In December, NBA commissioner Adam Silver was unequivocal when speaking to ESPN’s Stephen A. Smith: The league would not jump the line to get COVID-19 vaccines.
After all, NBA players are as young and as healthy — generally speaking — as the American workplace gets. Without a comorbidity (such as asthma), players would presumably be near the back of the line for vaccines, and Silver said he had no intention of moving them up.
“We will very likely be part of some public service campaigns, we already talked to the CDC and other federal agencies about that, encouraging people to get vaccinated when it is appropriate,” Silver said. “But up until then, we will just be watching and waiting.”
On Tuesday, however, Silver suggested the league has begun examining the possibility of vaccinating its players. Speaking to Sportico, Silver noted the importance of having public figures vaccinated to build trust, especially in the Black community.
“In the African American community, there’s been enormously disparate impact from COVID … but now, somewhat perversely, there’s been enormous resistance [to vaccinations] in the African American community for understandable historical reasons,” Silver said. “… If that resistance continues, it would be very much a double whammy to the Black community, because the only way out of this pandemic is to get vaccinated.”
Silver is likely, in part, referencing the Tuskegee experiments — a 40-year trial that spanned 1932-72. The study, entitled “Tuskegee Study of Untreated Syphilis in the Negro Male,” aimed to record the natural history of syphilis. However, researchers did not inform or gather consent from the 600 participants, and they offered no care to the participants who were infected. Participants later won a class-action lawsuit filed by the NAACP worth $10 million.
A recent study conducted by the NAACP and others — which collected responses from 1,050 Black adults and 250 Latinx adults — showed widespread distrust of a potential vaccine. Per the study’s findings, only 18 percent of Black adults and 40 percent of Latinx adults have faith in the vaccine’s effectiveness.
That distrust includes NBA players, and important members of the NBA community. Earlier this month, NBPA executive director Michele Roberts told Yahoo! Sports she won’t be a “cheerleader” for the vaccine, although she hopes to be convinced of its efficacy.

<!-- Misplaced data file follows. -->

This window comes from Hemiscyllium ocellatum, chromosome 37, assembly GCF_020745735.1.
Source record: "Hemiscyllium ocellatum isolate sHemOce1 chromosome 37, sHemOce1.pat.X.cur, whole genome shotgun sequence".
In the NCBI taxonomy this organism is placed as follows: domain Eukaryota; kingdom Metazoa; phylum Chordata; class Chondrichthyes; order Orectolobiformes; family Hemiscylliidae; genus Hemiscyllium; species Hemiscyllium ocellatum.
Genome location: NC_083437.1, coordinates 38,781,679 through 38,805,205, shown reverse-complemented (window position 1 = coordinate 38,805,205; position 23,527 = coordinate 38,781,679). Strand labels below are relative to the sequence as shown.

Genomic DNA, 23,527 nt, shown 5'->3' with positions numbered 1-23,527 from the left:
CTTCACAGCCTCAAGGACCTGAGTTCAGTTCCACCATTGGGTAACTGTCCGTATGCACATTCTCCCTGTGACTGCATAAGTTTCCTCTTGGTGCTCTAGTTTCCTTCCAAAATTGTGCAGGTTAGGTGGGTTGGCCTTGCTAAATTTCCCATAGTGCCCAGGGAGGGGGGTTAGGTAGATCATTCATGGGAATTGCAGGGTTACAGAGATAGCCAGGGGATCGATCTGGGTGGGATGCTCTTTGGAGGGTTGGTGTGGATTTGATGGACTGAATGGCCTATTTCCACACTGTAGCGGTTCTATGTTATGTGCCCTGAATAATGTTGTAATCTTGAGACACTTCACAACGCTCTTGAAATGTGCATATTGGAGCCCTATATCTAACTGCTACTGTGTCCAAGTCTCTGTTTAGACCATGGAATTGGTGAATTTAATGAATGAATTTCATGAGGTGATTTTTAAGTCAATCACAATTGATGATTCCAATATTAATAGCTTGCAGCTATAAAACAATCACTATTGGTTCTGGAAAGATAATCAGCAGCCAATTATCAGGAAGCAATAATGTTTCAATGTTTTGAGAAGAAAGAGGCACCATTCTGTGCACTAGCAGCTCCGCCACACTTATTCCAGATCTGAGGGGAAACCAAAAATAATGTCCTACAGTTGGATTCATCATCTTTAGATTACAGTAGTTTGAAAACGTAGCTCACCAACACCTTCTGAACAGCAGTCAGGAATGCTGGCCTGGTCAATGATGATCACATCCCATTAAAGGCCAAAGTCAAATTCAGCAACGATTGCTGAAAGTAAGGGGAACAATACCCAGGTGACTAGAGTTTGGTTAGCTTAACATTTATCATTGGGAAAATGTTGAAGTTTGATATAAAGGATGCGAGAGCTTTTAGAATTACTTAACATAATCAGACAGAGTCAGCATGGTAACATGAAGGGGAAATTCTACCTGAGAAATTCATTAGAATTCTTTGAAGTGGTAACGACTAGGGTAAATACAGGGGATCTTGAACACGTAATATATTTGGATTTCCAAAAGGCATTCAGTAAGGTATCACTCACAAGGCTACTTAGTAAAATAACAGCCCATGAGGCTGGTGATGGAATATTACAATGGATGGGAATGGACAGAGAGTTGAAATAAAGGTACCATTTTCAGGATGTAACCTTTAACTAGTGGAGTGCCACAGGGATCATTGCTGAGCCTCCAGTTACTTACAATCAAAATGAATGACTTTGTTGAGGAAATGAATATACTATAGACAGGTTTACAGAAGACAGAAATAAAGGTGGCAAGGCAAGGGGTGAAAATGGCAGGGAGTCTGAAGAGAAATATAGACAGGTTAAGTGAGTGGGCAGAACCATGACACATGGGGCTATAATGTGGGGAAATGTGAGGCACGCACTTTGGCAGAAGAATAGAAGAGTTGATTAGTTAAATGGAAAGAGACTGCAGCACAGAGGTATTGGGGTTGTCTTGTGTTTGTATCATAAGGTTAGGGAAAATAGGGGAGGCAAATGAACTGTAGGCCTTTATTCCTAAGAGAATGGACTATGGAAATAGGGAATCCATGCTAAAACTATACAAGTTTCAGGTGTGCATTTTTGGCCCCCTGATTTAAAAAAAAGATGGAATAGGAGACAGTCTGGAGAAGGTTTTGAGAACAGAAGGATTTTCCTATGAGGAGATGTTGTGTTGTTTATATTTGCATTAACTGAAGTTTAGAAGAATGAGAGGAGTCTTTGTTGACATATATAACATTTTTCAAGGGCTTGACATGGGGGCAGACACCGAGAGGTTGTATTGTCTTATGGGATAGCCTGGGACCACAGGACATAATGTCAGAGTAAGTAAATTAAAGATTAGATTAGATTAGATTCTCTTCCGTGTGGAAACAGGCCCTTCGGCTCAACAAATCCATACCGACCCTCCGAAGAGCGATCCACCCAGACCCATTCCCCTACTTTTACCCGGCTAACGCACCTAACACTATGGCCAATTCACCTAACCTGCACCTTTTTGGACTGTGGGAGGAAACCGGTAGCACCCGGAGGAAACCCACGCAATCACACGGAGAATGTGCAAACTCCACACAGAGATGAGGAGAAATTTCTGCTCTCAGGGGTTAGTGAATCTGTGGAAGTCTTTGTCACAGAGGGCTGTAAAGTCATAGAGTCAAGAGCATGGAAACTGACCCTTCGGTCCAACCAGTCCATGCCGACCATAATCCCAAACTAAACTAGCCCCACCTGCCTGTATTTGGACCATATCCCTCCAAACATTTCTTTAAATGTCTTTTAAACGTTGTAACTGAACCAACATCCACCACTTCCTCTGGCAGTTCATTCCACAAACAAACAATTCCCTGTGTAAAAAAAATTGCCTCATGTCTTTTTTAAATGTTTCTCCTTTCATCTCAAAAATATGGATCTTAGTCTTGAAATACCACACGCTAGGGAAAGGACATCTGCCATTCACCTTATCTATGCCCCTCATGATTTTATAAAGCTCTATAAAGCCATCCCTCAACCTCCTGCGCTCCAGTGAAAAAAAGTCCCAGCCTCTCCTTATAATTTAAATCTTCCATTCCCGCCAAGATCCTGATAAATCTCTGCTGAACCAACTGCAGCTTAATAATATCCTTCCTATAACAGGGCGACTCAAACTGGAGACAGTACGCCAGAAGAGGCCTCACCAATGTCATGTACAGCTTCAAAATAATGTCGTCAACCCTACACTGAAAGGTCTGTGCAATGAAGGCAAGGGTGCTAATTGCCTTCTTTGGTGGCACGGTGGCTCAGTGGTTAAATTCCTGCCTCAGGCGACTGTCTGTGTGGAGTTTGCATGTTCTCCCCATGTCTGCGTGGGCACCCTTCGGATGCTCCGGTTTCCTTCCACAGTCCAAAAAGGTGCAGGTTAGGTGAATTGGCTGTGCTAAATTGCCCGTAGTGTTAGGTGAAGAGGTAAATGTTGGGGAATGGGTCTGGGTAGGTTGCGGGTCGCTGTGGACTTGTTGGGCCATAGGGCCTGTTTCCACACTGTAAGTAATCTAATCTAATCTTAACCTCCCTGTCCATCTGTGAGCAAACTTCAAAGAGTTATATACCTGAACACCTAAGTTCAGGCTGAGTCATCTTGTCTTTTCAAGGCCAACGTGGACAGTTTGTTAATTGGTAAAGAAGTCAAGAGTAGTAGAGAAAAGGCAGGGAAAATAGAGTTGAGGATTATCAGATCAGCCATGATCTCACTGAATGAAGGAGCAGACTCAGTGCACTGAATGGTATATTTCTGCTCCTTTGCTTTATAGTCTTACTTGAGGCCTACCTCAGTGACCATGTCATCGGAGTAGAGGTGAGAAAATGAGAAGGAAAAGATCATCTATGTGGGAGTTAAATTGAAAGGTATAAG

“I’ve heard they want Black influencers to step up, convince the Black community to do this,” Roberts said. “I’m just waiting on the tap on the shoulder to say, ‘Michele, will the players do this?’ I know it’s coming.”
Silver, meanwhile, has reason to be concerned about optics. The league began its 2020-21 season as the pandemic raged at unprecedented levels across the country, and acquiring coveted vaccines for players considered “low-risk” would look questionable at best.
Still, players have an argument to receive vaccinations early beyond just messaging. While not as crucial to day-to-day life as nurses and grocery store workers, players are exposed to the virus as part of their job. The virus has the opportunity to spread easily through the NBA community as well — players are unmasked when on the court and interact in practice and transit. When a team enters a new city, players could bring the virus with them. Infected players are also a risk to their families, many of whom could be more at-risk.
Silver, however, emphasized the messaging aspect on Tuesday, saying that public health authorities will have the final word on whether players are vaccinated.
“Anything we will do will be fully transparent and in conjunction with public health authorities, so there’s no sense whatsoever that there’s some favoritism going on here,” Silver said. “Only be done if public health officials determine on balance it was the right time to vaccinate our players.”
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